Why Hire A Forensic Meteorologist?
Given the active winters in the Northeast over the past few years, there have been plenty of resulting slip-and-fall claims. Of course, with any of these claims, researching the weather at the time of the incident is key. Was it snowing? Were there residual snow piles from previous events? Was melt and refreeze possible? While there is free weather data available online, the answers to your specific questions may not be as simple as just finding raw temperature and precipitation data. But where do you turn?
Hiring a forensic meteorologist for your case may just be the answer you need. Most forensic meteorologists have at least a Bachelor of Science degree in meteorology/atmospheric science and thus, have the expertise to investigate and identify the important weather-related details pertinent to your case. Besides providing basic information such as snow and/or ice accumulation or the start time of wintry precipitation, they also know to research specific factors that may not be as evident. For example, forensic meteorologists utilize programs like GIS to reconstruct the exact accident scene to learn if nearby buildings could have provided shading or if the slip-and-fall site had full exposure to the Sun. This proves very useful in determining whether ground surface temperatures could have been colder or warmer than the air temperature. In addition, forensic meteorologists can determine if any National Weather Service watches and/or warnings were in place at the time of the incident.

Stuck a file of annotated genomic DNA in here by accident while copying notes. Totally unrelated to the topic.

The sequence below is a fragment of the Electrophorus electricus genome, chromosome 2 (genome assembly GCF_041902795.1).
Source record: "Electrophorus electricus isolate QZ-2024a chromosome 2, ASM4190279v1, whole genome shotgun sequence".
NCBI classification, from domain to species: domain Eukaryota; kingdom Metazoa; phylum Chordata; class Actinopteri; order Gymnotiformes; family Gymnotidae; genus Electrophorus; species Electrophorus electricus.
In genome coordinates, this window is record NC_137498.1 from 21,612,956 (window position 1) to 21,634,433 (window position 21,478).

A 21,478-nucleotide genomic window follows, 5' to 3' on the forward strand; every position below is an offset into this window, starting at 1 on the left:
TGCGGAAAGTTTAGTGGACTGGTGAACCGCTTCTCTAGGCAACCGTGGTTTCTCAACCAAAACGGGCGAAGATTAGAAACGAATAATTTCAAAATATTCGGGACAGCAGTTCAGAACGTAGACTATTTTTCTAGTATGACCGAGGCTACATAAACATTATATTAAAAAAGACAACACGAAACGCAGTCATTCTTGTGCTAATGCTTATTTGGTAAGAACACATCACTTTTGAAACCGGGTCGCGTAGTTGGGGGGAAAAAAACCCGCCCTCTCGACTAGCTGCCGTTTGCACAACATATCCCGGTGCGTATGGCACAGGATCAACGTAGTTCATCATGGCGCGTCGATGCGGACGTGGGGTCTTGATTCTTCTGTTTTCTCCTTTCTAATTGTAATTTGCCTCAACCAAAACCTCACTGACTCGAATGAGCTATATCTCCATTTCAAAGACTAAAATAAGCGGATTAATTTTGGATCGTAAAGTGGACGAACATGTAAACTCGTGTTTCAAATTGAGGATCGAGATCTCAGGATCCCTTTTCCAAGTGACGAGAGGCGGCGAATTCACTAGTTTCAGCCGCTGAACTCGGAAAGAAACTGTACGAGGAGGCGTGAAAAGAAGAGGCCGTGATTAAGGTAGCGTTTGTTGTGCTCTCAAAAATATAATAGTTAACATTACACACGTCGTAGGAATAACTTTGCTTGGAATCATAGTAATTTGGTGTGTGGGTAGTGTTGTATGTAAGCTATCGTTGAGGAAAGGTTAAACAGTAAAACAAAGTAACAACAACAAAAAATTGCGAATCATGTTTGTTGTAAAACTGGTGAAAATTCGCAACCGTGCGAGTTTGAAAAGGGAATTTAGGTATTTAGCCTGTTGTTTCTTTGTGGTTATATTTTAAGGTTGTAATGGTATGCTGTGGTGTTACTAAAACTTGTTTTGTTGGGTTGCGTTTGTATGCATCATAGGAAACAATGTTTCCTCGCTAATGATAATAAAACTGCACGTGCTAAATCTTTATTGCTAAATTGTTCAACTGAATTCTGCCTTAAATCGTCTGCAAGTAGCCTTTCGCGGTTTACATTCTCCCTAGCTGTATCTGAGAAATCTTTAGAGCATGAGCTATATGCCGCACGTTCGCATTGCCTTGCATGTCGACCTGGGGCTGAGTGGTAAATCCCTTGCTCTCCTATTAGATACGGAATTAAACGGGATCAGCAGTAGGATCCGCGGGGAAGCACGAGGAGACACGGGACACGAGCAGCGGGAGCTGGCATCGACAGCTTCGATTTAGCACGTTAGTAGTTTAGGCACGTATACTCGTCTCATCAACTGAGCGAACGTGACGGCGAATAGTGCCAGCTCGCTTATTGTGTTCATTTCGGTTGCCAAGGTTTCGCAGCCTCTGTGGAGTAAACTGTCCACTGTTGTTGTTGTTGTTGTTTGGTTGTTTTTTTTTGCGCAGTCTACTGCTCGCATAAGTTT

With up to 30 years of experience, the WeatherWorks forensic team has successfully worked with law firms, both plaintiff and defense, and insurance companies. Our most experienced team members have been designated Certified Consulting Meteorologists (CCM) by the American Meteorological Society. Members of the forensic team can also serve as an expert witness in court, arbitration hearings and depositions. For more information on requesting a WeatherWorks Forensic Meteorologist, visit our website or contact Sam DeAlba, Meteorologist and Director of Forensic/Data Services.